New physical science building to use fossil fuels; students criticize campus


Students from Mark Stemen’s environmental thought in action class spoke out in frustration with the campus and planned changes to construction of the Siskyou II building in a conversation with The Orion. Photo credit: Natalie Hanson

Natalie Hanson

The next Chico State building project planned for construction will use a gas-powered energy plan.

President Gayle Hutchinson revealed the plans for the new building, currently referred to as Siskiyou II, earlier this month.

Construction of the structure will require demolishing Siskiyou Hall and revamping the area behind Meriam Library. The 110,200-square-foot building will cost an estimated $101 million and is planned for completion by fall of 2020.

Hutchinson did not address that the new building will use an energy plan relying on gas, not electricity.

Some students and faculty have spoken out against the use of fossil fuels to power the new building and they aim to make the energy plan a campus-wide discussion.

Mark Stemen, a professor in geography and planning, mentioned two examples of promises made by the campus for climate neutrality. Chico State was one of the first schools in the country to commit to “climate neutral” changes, according to a news release, provided by Stemen, from Jan. 16, 2007.

Paul Zingg, president of Chico State at the time, signed the American College & University Presidents’ Climate Commitment. The agreement stated that campuses

Mark Stemen, a professor in the geography and planning department, in front of Siskiyou Hall. He believes that using gas to power Siskiyou II doesn't adhere to sustainable practices. Photo credit: Carly Maxstone

The preliminary plans for the new building focus on the importance of energy use intensity and predicted carbon emissions, according to a news release also provided by Stemen.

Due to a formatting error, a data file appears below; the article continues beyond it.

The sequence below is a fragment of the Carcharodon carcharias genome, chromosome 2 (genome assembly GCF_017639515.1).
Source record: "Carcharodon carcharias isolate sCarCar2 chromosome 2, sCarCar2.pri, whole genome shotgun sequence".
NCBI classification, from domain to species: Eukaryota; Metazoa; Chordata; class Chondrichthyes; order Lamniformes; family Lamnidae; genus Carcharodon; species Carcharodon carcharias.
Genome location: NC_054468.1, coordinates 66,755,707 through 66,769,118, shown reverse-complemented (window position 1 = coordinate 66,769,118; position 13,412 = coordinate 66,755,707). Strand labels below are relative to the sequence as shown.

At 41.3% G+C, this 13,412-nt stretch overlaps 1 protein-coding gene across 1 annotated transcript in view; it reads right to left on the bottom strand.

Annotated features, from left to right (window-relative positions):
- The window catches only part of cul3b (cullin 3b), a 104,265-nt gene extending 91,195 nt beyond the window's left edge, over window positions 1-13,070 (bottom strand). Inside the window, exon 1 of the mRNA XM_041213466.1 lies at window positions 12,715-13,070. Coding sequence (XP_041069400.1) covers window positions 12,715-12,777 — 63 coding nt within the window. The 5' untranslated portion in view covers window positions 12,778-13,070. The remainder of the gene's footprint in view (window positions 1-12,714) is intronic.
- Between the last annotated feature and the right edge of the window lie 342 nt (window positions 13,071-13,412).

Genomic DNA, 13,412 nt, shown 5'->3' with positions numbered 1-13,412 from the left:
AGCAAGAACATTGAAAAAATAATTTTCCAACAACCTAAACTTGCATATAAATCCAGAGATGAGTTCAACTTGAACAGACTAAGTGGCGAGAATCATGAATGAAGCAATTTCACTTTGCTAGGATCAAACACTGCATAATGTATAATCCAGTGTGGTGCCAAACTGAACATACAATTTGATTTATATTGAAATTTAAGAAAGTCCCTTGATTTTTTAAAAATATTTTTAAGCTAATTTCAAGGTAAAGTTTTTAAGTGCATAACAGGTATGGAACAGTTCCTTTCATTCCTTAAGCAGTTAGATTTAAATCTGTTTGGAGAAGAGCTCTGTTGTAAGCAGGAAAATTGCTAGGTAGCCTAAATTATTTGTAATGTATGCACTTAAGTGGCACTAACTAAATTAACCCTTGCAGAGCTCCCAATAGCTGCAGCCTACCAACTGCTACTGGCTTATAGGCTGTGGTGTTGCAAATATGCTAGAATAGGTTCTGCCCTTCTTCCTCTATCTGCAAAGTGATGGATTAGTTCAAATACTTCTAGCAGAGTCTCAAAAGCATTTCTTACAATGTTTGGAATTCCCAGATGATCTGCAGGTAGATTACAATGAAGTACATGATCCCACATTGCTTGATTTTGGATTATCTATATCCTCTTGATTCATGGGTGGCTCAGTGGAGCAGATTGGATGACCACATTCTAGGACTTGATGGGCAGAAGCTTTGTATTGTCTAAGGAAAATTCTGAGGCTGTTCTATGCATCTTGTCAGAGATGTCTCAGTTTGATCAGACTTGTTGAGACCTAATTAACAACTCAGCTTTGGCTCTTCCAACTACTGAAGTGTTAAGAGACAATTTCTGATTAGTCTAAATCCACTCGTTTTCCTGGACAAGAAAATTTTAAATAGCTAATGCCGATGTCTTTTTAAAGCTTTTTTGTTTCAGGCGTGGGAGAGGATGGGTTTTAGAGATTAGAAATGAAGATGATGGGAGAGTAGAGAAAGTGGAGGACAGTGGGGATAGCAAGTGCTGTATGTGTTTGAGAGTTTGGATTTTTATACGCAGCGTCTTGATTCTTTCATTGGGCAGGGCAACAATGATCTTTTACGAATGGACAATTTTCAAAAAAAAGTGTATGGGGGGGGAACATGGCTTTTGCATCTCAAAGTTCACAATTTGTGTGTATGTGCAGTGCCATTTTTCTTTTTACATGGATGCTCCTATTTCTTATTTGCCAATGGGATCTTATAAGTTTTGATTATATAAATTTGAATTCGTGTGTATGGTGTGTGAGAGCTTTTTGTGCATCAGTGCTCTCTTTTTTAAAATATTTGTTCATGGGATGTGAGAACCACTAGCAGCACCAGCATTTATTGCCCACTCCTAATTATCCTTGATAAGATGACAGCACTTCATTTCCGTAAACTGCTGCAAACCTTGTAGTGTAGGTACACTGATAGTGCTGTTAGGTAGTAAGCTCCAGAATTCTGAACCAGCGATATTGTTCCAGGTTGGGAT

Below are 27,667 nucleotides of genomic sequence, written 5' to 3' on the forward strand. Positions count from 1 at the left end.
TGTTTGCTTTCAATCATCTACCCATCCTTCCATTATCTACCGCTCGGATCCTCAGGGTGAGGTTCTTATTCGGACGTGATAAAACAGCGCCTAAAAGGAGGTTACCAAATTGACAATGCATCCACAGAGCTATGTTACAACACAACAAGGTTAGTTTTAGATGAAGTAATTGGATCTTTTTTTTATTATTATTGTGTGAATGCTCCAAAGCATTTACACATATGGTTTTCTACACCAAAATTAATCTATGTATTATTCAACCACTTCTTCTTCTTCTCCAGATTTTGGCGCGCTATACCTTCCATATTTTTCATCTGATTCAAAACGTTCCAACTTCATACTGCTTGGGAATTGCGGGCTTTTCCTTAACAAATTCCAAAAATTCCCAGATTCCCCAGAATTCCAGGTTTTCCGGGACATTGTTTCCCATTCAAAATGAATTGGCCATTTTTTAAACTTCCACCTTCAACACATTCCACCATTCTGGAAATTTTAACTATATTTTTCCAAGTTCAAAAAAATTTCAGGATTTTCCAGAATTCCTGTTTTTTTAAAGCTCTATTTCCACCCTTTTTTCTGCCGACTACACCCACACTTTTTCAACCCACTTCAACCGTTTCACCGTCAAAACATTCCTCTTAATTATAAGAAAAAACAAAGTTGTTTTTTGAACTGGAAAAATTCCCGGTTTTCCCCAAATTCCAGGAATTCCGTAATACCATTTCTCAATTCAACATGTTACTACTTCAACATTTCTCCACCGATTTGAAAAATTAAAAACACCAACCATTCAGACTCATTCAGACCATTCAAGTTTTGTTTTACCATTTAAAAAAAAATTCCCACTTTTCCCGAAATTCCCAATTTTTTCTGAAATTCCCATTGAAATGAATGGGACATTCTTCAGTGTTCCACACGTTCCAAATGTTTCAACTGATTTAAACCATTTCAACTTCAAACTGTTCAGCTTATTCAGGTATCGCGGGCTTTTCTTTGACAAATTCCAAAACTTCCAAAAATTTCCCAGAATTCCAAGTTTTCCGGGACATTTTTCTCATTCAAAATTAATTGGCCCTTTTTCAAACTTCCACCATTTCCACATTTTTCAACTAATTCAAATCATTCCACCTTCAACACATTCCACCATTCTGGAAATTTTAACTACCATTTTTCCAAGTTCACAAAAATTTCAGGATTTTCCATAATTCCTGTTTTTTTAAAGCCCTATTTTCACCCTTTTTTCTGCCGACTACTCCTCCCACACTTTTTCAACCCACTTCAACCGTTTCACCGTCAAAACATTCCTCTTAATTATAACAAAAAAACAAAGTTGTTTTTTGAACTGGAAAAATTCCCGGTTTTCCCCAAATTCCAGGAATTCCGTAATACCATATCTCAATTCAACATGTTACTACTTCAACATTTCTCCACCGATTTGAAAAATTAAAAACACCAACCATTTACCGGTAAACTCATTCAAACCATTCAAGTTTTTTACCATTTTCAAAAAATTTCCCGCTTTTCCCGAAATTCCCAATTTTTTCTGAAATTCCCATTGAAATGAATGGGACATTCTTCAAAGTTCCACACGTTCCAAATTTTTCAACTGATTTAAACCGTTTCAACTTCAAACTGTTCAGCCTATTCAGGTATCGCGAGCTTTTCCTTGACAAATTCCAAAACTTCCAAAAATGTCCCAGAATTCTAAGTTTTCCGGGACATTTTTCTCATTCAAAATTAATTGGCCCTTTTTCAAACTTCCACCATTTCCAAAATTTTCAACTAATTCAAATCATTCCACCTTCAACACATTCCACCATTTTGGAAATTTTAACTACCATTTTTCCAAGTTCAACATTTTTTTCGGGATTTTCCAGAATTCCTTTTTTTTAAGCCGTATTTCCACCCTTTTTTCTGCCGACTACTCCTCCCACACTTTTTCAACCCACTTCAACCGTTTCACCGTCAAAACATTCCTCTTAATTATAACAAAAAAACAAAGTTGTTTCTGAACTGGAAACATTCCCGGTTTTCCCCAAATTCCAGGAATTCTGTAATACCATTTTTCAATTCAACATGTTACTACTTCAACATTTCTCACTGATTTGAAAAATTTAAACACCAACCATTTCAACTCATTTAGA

The plans show that use of electricity for the building was far more conductive to sustainability goals than to adopt a gas plan. This demonstrates that the design of the building has moved away from promises for environmental progress, according to Stemen.

Students enrolled in Stemen’s “Environmental Thought in Action” class expressed their frustration at the change of plans to a less sustainable, cheaper option.

“When we first started this push, everyone was really passionate about it, but we’ve lost that over the years,” said Ethan Dilley, a student enrolled in the class.

“I think the campus is too willing to move forward quickly with things without taking into consideration what students want or even looking at other options,” Dilley said. “I think we need to take a step back and plan things out.”

Ethan Dilley expressed his concern that the campus seems to have lost its passion for making changes and working toward sustainability. Photo credit: Natalie Hanson

Maggie Scarpa, Associated Students’ commissioner of sustainability affairs, agreed.

“I feel like we’re all talk and no action,” she said.

“We have a climate action plan, but it doesn’t talk about how we’re going to reach climate neutrality… we say that we’re going to reach (it) by 2037 but there’s no plans for that,” Scarpa said. “How are we going to get there when we’re building with infrastructure that’s (powered by) fossil fuel?”